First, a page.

USAID has provided more than $3.2 billion in development assistance to Zimbabwe since its independence in 1980.  Over the past three decades, the USAID Mission in Zimbabwe has focused on strengthening Zimbabwe’s health systems, improving standards of living, supporting democratic processes, and enabling economic growth.  

Early USAID contributions to the country’s development included: providing loans for home construction for over 40,000 low-income households, investing over $170 million in factories and farms to increase the productivity of industry and smallholder farmers, supporting community-based natural resource and wildlife management, and funding thousands of Zimbabweans to attend university in the United States. 

As in many countries across Africa, there was an alarming spread of HIV/AIDS in the 1990s. USAID has coordinated with the Government of Zimbabwe and international donors to provide HIV/AIDS antiretroviral drugs and prevention services to reduce the national HIV infection rate from 26 percent at its peak to 14 percent today.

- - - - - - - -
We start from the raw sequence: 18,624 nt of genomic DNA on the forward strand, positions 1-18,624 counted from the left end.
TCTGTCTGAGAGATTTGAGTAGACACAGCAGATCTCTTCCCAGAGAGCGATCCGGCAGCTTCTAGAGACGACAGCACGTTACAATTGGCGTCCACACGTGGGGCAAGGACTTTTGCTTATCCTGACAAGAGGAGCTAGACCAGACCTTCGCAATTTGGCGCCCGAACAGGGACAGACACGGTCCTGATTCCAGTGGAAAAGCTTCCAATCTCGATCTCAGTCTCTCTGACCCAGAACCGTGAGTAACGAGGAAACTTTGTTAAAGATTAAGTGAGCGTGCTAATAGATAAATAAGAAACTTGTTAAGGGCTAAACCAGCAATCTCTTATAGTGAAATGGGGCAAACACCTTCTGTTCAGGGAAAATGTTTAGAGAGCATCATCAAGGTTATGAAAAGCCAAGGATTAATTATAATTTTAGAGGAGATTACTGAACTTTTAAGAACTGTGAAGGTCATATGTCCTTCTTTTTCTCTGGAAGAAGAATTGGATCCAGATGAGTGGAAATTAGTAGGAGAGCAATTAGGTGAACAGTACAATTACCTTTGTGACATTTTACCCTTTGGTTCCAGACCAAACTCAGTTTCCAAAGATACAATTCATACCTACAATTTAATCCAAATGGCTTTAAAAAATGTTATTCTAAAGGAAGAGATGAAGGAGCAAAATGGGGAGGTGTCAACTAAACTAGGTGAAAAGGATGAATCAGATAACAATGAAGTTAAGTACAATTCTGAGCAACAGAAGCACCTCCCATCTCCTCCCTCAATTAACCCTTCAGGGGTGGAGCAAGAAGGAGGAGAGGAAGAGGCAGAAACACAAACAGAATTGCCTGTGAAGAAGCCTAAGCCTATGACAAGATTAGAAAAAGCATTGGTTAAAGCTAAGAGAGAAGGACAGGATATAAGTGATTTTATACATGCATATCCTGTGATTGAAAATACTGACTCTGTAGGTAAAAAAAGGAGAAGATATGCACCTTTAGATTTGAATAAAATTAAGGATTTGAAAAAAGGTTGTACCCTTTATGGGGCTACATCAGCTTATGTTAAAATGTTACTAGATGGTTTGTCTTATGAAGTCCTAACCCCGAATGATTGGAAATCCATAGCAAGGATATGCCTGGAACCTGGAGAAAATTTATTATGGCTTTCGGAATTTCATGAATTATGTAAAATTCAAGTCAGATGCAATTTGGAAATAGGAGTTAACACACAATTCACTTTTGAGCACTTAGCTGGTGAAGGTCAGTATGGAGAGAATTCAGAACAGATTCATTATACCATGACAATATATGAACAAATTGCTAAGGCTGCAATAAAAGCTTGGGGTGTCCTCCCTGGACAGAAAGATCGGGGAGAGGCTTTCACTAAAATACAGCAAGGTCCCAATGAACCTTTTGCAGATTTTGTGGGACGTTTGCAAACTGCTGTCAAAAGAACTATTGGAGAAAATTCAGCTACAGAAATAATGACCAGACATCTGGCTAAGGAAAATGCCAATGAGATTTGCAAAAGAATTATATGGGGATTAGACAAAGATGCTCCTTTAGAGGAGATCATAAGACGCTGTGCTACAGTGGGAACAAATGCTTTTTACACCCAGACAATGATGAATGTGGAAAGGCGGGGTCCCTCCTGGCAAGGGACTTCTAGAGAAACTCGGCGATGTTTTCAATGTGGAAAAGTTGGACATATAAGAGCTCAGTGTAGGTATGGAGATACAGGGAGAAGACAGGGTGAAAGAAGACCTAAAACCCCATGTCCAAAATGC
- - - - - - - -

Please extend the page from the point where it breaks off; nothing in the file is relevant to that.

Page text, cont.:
Since the early 2000s, Zimbabwe has experienced a lack of economic growth, high unemployment, hyperinflation, and recurrent droughts that have hindered agricultural production.  In response, USAID created programs to build resilience among the most vulnerable through an approach that combines climate-smart agricultural and marketing practices, nutrition, and disaster risk reduction.

For over ten years USAID has worked to address the urgent food needs of millions of rural Zimbabweans, while simultaneously laying the foundation for improved food security by increasing household food production, improving access to markets, and raising household incomes.

USAID remains committed to sustaining and expanding its partnership with the people of Zimbabwe to improve health outcomes, increase agricultural productivity, stimulate economic growth, protect human rights, and improve democratic systems.

Helping communities for more than three decades.
USAID has been helping Zimbabwean communities for more than three decades.
Jason Taylor